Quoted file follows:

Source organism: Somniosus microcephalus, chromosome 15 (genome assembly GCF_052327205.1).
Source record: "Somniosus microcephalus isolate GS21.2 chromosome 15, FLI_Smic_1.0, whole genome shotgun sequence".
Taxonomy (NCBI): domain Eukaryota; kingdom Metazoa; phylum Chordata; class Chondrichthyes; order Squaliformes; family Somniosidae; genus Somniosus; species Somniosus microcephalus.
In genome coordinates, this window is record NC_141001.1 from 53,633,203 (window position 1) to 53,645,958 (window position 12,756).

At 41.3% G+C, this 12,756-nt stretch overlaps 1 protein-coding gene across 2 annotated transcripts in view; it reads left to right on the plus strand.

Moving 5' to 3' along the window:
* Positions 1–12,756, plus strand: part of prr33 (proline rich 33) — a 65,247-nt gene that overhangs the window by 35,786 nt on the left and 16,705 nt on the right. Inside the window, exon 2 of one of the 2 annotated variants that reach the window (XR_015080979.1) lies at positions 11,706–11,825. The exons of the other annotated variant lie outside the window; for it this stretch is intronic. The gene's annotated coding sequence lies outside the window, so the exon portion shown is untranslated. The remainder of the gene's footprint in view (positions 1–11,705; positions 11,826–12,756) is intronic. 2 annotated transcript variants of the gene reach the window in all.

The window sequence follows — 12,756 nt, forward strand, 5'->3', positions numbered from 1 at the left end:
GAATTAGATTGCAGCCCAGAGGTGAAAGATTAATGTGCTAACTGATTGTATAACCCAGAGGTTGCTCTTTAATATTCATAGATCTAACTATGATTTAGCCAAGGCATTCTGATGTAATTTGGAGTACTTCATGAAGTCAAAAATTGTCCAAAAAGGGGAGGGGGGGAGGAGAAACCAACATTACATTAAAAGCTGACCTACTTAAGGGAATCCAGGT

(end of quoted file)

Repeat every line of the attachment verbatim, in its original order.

Source organism: Somniosus microcephalus, chromosome 15 (genome assembly GCF_052327205.1).
Source record: "Somniosus microcephalus isolate GS21.2 chromosome 15, FLI_Smic_1.0, whole genome shotgun sequence".
Taxonomy (NCBI): domain Eukaryota; kingdom Metazoa; phylum Chordata; class Chondrichthyes; order Squaliformes; family Somniosidae; genus Somniosus; species Somniosus microcephalus.
In genome coordinates, this window is record NC_141001.1 from 53,633,203 (window position 1) to 53,645,958 (window position 12,756).

At 41.3% G+C, this 12,756-nt stretch overlaps 1 protein-coding gene across 2 annotated transcripts in view; it reads left to right on the plus strand.

Moving 5' to 3' along the window:
* Positions 1–12,756, plus strand: part of prr33 (proline rich 33) — a 65,247-nt gene that overhangs the window by 35,786 nt on the left and 16,705 nt on the right. Inside the window, exon 2 of one of the 2 annotated variants that reach the window (XR_015080979.1) lies at positions 11,706–11,825. The exons of the other annotated variant lie outside the window; for it this stretch is intronic. The gene's annotated coding sequence lies outside the window, so the exon portion shown is untranslated. The remainder of the gene's footprint in view (positions 1–11,705; positions 11,826–12,756) is intronic. 2 annotated transcript variants of the gene reach the window in all.

The window sequence follows — 12,756 nt, forward strand, 5'->3', positions numbered from 1 at the left end:
GAATTAGATTGCAGCCCAGAGGTGAAAGATTAATGTGCTAACTGATTGTATAACCCAGAGGTTGCTCTTTAATATTCATAGATCTAACTATGATTTAGCCAAGGCATTCTGATGTAATTTGGAGTACTTCATGAAGTCAAAAATTGTCCAAAAAGGGGAGGGGGGGAGGAGAAACCAACATTACATTAAAAGCTGACCTACTTAAGGGAATCCAGGT